As parents we witness many milestones in our children’s lives. Some are wonderful, some just happen, and some we are naturally apprehensive about. When it comes to child passenger safety, four steps will take a child through their entire time from birth until they can begin to use the front seat after their 13th birthday. No step should be rushed: in child passenger safety it’s best practice to put off those milestones by using your safety seats to their maximums.
Rear facing is the best protection for a child’s developing spine. Rear face to a minimum of age 2, ideally age 4.
- Position harness straps at or below child’s shoulders.
- Position chest clip at armpit level
- Seat is installed at the correct angle
- If using an infant seat, ensure handle is locked in a travel position per the manual.
- Child is within the weight and height limits and has 1″ (unless otherwise specified) of shell above their head.
- Rear face to the limits! Don’t worry about the child’s legs, they are safe and comfortable with legs crossed, propped up, or hanging to the side.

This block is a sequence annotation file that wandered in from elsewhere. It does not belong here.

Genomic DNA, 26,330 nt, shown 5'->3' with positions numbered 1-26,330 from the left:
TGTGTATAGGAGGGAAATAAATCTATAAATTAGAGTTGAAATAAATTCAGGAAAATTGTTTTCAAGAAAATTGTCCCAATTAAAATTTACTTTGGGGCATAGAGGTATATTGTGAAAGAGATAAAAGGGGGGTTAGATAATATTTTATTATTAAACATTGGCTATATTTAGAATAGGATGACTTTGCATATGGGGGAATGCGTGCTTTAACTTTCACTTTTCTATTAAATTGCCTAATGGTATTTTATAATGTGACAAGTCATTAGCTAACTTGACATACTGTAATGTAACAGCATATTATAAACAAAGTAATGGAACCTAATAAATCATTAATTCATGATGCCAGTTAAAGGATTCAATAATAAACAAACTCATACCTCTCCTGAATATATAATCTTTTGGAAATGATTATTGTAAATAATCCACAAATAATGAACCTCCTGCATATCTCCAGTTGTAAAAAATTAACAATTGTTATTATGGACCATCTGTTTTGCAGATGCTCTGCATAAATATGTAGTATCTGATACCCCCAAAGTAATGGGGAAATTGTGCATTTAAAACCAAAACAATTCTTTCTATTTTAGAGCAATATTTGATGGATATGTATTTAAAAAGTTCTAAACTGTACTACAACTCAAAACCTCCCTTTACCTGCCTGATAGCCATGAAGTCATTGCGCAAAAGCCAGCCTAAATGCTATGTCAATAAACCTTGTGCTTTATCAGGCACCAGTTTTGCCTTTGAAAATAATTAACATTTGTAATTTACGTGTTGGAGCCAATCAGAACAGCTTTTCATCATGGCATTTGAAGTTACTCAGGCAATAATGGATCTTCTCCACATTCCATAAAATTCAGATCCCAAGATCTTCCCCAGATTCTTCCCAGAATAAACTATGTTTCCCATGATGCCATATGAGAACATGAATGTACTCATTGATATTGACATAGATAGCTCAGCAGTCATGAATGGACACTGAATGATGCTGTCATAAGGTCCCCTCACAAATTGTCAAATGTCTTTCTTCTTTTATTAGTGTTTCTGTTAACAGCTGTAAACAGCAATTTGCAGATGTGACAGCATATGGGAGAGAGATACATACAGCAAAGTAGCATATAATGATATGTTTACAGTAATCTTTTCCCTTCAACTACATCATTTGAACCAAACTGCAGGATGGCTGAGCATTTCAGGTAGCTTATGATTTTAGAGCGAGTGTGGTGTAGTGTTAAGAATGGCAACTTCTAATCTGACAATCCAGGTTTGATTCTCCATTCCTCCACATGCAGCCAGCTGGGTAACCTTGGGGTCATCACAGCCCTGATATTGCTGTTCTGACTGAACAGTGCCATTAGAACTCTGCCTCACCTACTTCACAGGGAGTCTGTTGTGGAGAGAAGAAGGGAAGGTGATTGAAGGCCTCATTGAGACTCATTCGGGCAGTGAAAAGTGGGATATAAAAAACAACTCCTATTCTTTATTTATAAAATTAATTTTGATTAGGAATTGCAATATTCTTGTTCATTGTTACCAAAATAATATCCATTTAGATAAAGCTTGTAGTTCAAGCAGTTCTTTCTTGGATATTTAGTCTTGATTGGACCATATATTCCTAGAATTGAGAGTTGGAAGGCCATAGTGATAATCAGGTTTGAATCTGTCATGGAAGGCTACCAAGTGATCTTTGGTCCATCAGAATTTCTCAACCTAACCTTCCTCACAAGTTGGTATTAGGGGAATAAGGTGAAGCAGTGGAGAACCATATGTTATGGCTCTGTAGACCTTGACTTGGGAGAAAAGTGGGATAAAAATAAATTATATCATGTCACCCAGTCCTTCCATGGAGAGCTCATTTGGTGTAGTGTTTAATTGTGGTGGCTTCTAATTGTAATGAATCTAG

When a child has outgrown their rear facing convertible (not infant!) seat and is at least 2 years old, move to a forward facing seat with a 5 point harness.
- Straps are at or above shoulders
- Chest clip is at armpit level
- Ears are below the top of the shell
- Top tether is attached
Belt Positioning Booster
When a child has outgrown their five point harness, is at least 5 years old and is mature enough to sit properly, move to a belt positioning booster.
- Shoulder belt fits evenly across and flush with the torso, not cutting into the neck, slipping off the shoulder, or held out in front of the chest.
- Lap belt sits low on the hips, touching the tops of the thighs.
- Child is mature enough to stay seated without leaning out of the seat belt or unbuckling for the entire ride, even while asleep.
- Shoulder belt threaded through the guide and positioned at or above the child’s shoulders.
- When using a backless booster, the child should have head support from a vehicle headrest at least to the tips of their ears.
- When the child is not in the vehicle, always secure the booster using a seat belt (or lower anchors, if provided) to keep it from becoming a projectile.
Seat Belt Alone
- Child sits all the way back in the vehicle seat with knees bent at the edge.
- Shoulder belt fits evenly across the torso, not cutting into the neck or face.
- Lap belt is low on the hips, touching the tops of the thighs.
- Feet are on the floor.
- Child can stay seated comfortably this way for the entire ride.